Florida health officials say they have confirmed at least a dozen cases of canine influenza.
It is also known as the dog flu.
The H3N2 virus is believed to have spread last month at dog shows in Florida and Georgia.
Stephanie Manginelli is proud of her French mastiffs. They won numerous top awards at last weekend's show.
But several dogs apparently took home something else, the dog flu.
Stephanie's dogs seem healthy, but the vet tech decided to vaccinate them anyway.
"We gave her vaccine today and her next show in a couple of weeks she'll be nice and protected," said Stephanie.
The virus first appeared in the United States two years ago, with over a thousand confirmed cases in the Chicago-area. At least five dogs died. The H3N2 strain has since appeared in thirty states. The illness is rarely fatal but causes sneezing, coughing and nasal discharge.
Melissa Lohsen is a vet tech at a clinic in DeLand. She says it's highly contagious.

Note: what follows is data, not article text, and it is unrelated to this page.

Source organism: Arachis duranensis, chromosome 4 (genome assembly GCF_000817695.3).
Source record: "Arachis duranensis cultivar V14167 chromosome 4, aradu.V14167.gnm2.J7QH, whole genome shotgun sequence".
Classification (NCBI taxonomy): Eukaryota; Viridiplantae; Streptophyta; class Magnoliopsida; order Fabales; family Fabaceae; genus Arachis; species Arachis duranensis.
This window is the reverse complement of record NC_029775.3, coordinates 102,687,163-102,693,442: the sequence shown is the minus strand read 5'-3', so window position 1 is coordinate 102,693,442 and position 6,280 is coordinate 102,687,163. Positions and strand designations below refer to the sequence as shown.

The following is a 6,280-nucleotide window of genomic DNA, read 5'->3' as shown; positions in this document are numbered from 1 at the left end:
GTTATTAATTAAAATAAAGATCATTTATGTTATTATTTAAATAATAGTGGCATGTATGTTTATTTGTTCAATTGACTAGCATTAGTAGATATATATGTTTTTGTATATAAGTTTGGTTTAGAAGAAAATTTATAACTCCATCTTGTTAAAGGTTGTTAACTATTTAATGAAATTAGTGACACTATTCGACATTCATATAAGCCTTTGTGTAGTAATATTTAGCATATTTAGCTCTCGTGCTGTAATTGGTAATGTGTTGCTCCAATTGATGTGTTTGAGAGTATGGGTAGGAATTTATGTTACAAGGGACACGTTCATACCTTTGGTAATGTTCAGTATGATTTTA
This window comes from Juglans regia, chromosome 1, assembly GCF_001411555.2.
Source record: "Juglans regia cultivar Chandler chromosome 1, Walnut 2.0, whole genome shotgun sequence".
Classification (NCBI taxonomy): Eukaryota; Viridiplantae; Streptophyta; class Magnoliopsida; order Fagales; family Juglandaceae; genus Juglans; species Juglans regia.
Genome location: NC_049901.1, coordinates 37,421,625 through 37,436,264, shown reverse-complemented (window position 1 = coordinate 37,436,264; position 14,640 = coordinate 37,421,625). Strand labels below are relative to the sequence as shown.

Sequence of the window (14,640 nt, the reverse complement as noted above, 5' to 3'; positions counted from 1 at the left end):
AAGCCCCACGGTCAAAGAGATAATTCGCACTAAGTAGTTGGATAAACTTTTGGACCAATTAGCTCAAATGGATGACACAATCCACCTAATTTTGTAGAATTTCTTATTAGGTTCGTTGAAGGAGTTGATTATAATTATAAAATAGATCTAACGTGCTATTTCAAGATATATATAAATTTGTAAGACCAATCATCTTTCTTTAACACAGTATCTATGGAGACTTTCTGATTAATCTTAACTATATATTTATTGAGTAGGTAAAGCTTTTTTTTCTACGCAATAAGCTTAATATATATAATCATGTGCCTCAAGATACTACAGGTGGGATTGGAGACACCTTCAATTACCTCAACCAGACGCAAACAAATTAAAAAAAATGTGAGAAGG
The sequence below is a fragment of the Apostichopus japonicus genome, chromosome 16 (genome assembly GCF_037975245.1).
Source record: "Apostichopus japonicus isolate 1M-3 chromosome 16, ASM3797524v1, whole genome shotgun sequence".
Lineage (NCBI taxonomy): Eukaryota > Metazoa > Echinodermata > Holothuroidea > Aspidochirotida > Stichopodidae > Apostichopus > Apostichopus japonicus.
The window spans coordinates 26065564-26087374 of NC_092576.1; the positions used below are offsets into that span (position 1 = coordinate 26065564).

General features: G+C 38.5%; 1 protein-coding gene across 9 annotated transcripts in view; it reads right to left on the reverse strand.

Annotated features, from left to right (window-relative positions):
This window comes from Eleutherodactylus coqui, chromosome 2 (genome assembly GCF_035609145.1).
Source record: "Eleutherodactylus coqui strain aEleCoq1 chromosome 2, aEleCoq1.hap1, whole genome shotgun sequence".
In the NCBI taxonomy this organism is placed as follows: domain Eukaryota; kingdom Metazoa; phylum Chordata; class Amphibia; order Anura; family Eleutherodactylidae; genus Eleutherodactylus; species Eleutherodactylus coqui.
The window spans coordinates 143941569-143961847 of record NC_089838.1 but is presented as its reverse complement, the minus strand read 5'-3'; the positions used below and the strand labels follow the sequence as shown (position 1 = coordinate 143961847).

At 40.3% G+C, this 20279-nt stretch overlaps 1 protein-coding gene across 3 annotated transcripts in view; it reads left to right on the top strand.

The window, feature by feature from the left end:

When asks about which pet owners need to worry about...
"Any pet owners that are bringing their dogs to dog parks, grooming facilities, boarding facilities, dog shows," said Lohsen.
On Thursday, scientists at the University of Florida urged dog owners to consider getting their pets vaccinated.
But skeptics say the alarm is overstated.
Dana Scott, of "Dogs Naturally" magazine, thinks pets are over-medicated and drug companies profit.
"I think when it comes to vaccination what you really need to think about is where are these reports coming from. it's basically the vaccine manufacturer keeping track of these diseases," said Scott.
The American Veterinary Medical Association says pet owners need to talk to their vets to see if their dogs are part of that high risk group.
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